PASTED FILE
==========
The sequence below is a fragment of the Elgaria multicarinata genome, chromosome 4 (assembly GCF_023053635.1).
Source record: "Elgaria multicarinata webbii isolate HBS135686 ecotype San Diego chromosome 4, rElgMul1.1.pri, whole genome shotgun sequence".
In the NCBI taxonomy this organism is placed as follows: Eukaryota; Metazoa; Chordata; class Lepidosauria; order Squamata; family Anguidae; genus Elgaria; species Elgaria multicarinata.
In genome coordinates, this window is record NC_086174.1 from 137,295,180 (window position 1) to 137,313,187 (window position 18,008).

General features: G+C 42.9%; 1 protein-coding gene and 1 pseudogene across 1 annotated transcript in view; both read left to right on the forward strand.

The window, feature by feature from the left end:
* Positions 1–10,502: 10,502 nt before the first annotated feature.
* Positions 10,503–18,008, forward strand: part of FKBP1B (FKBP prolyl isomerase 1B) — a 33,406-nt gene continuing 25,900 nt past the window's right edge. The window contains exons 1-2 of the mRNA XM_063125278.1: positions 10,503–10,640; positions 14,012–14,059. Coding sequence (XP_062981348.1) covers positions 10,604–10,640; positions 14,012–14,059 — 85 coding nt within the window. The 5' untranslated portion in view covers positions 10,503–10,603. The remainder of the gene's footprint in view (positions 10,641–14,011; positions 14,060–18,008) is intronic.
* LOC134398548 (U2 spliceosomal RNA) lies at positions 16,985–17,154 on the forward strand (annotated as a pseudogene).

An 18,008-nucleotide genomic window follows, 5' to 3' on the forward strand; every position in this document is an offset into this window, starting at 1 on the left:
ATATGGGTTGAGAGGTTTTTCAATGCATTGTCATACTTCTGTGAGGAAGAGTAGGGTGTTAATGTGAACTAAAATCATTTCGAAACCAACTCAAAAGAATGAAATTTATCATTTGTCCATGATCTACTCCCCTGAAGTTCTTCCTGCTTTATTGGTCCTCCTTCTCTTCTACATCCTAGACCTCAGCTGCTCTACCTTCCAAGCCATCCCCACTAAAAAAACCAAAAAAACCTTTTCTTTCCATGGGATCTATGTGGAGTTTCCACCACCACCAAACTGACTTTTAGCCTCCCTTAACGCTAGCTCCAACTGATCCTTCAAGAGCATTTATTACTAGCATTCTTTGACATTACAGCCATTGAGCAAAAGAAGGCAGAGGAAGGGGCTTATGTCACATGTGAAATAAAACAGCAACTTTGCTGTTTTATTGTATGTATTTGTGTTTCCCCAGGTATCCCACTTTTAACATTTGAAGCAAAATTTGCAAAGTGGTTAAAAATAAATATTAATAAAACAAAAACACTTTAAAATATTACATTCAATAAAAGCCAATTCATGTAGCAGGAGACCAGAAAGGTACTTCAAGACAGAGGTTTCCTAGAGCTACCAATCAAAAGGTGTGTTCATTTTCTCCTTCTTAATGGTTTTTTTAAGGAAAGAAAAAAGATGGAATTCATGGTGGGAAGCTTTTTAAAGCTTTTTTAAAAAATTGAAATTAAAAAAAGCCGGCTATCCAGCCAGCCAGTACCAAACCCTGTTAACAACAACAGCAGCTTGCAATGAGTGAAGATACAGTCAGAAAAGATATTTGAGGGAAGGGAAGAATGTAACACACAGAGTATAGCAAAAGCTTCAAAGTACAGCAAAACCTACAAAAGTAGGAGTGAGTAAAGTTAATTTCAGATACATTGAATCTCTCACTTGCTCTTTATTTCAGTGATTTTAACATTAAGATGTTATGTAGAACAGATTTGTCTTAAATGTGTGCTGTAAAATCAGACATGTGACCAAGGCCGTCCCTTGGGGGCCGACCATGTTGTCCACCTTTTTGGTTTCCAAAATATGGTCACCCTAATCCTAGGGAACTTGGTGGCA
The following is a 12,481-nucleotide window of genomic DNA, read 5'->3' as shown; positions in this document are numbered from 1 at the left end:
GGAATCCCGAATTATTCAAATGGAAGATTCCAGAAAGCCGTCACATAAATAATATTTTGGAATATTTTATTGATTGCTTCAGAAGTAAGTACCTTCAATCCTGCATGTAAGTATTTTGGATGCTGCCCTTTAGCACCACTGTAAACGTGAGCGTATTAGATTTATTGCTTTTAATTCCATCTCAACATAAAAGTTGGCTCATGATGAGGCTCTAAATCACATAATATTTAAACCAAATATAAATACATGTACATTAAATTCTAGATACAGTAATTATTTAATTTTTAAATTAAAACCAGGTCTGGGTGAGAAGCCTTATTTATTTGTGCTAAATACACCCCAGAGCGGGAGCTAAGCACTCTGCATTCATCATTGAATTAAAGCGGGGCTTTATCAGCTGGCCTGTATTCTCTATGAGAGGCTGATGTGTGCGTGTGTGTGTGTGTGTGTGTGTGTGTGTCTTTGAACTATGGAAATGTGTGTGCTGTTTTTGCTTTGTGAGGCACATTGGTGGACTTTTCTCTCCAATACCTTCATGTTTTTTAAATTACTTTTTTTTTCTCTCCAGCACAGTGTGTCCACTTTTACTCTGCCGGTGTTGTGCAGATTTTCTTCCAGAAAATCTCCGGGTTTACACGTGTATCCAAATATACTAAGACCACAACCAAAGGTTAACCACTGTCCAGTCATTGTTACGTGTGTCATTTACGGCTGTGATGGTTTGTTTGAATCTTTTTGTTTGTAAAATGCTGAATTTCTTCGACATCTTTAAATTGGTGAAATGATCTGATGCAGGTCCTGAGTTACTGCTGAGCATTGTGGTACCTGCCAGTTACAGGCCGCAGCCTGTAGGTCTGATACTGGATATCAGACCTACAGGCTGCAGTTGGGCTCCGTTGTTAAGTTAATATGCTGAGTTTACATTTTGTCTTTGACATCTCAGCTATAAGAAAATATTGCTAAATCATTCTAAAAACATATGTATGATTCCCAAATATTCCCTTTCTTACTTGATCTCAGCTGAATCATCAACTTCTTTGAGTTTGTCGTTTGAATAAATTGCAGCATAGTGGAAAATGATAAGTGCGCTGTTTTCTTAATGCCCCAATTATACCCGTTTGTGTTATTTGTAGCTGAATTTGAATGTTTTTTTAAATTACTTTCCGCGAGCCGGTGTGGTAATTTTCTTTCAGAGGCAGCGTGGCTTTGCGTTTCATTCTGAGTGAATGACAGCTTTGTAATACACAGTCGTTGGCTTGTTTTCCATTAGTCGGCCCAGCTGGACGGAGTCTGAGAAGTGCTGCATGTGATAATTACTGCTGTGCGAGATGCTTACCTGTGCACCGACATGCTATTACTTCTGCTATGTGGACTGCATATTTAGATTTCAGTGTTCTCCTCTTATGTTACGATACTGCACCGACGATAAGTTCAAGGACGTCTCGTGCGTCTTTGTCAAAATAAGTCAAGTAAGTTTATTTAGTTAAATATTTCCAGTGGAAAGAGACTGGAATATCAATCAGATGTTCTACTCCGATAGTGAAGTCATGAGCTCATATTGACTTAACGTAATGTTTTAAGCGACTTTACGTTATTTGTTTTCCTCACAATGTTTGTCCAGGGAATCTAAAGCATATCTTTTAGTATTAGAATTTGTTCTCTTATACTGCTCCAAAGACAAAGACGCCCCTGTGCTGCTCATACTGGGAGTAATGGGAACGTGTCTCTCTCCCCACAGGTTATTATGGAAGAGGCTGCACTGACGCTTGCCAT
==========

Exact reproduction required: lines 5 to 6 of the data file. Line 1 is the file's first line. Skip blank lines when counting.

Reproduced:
General features: G+C 42.9%; 1 protein-coding gene and 1 pseudogene across 1 annotated transcript in view; both read left to right on the forward strand.

The window, feature by feature from the left end: